The imagery of ‘wolves in sheep’s clothing’ warns us that false prophets usually arise from within the flock. This ensures that their influence is most keenly felt and often effective. God’s people are therefore warned to be especially alert to false doctrine and ungodly standards when presented by those closest to us. We must always go back to God’s word to determine what it is that He approves and promises to reward.
Two Declarations- 7:22-23
Declaration one is from Jesus: “Many will say to me in that day ‘Lord, did we not prophesy in your name and in your name cast out demons?” Jesus appears to be talking about the Judgment Day at the end of time! On that day, many will claim to have served Jesus – in his name and by his power.
But Jesus will deny their claims. Perhaps they only resorted to these words, to escape the outcome! What we do know for certain is that Jesus said, “I will declare to them,” ‘I never knew you, depart from me you who practice lawlessness!’ (7:23)
On the Day of Judgment, words alone will not be enough. We must be careful to understand that we can’t fool Jesus, so we shouldn’t try!
Two Builders and Two Foundations: 7:24-27
We have come to the “therefore” portion of this admonition to do things God’s way! As this sermon drew to a close, the crowds had a choice to make. They could pay heed – they could take the Lord’s message to heart and apply it to their lives. Or they could go home and forget all about what they had heard.
Those who accepted and obeyed the words of Jesus were like a wise builder who dug down deep, to set the foundation of his house on solid rock. With the right foundation, nothing in life would be able to destroy that which had been built upon Christ. But those who rejected the master’s words had no such protection. Their lives were not only unprotected but guaranteed to fail – both in time and at the end of time. It is worth noting that the ‘storms of life’ were the same for both, but not the outcomes. The foundation was what made the difference.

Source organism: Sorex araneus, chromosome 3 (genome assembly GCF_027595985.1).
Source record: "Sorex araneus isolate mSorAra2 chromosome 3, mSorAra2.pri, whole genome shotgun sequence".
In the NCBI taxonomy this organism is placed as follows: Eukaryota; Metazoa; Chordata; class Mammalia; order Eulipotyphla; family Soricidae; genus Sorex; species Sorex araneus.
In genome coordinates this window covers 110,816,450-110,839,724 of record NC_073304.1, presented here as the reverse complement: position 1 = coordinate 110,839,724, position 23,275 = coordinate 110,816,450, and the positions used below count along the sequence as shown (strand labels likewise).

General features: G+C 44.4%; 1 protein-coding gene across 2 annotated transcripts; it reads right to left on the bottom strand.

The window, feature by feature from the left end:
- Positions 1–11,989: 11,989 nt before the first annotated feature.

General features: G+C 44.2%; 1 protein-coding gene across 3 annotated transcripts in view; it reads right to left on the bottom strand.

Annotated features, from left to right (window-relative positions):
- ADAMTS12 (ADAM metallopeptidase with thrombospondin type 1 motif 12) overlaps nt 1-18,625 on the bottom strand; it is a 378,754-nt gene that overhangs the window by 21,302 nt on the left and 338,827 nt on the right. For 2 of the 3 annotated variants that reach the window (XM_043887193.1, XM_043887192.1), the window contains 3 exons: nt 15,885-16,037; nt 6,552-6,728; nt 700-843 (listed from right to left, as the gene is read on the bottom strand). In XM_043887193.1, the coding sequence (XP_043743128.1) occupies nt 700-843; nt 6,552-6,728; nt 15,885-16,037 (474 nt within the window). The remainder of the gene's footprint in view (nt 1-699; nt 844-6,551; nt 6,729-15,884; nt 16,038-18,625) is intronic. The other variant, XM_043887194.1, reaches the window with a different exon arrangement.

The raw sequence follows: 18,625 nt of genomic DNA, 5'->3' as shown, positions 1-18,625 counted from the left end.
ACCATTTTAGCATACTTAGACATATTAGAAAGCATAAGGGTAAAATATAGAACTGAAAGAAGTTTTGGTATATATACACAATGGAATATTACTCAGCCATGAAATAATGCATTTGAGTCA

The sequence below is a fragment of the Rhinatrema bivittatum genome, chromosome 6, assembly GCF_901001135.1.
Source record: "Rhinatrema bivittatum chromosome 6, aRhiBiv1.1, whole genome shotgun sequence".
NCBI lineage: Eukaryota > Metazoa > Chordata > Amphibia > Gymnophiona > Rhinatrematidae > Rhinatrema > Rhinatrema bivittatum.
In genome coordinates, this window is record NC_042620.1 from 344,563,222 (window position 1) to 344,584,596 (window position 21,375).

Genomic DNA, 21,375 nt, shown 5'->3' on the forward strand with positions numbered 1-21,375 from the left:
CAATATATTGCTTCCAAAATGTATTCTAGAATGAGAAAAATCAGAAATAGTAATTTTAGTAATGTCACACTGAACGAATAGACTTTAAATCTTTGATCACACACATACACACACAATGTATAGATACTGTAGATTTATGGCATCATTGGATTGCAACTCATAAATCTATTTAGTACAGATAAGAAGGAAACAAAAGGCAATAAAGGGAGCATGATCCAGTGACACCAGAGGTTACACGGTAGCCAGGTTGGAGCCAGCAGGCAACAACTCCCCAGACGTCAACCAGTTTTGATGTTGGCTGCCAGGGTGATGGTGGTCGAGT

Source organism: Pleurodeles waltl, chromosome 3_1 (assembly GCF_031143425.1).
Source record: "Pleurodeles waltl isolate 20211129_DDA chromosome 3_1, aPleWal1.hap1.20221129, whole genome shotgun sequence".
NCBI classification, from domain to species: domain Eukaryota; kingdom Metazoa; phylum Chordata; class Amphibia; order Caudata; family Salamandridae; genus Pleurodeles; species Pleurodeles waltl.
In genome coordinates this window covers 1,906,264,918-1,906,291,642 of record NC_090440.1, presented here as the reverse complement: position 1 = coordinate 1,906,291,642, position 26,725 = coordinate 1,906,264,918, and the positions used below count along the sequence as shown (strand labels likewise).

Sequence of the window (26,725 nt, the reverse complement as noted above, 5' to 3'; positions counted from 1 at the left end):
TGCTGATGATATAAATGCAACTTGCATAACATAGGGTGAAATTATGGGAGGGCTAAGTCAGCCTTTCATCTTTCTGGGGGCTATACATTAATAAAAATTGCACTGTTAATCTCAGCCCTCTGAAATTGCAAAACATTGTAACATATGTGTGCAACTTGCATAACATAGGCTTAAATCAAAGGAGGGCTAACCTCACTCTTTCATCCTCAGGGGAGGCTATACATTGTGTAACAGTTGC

The word of God – spoken through His Son – is the word of life. Those who reject it do not enter into life and set themselves up for a great fall. (Matt. 7:27) This fall is great, both because it is completely unnecessary and is eternally final. Once God has pronounced his verdict, there will be no remedy at all. So the time to take heed is now.
In my opinion the verses that we have covered in this brief study – are some of the most clearly understood in the New Testament. They were forcefully made and delivered by our Lord as ‘God in the flesh!’
We are not alone in that appraisal, for the chapter ends with the observation, that: “When Jesus had finished these words, the crowds were amazed at His teaching; for He taught them as one having authority, and not as their scribes!”- Matthew 7:28,29
Author’s Note: Let me encourage all who read this article to undertake the following:
1) Read Matthew chapters 5 through 7
2) Make notes of the surprising things Jesus said
3) Make suitable application to self where we see it as fitting
4) Above all, note that Jesus alone has the credentials and authority to say and demand these things.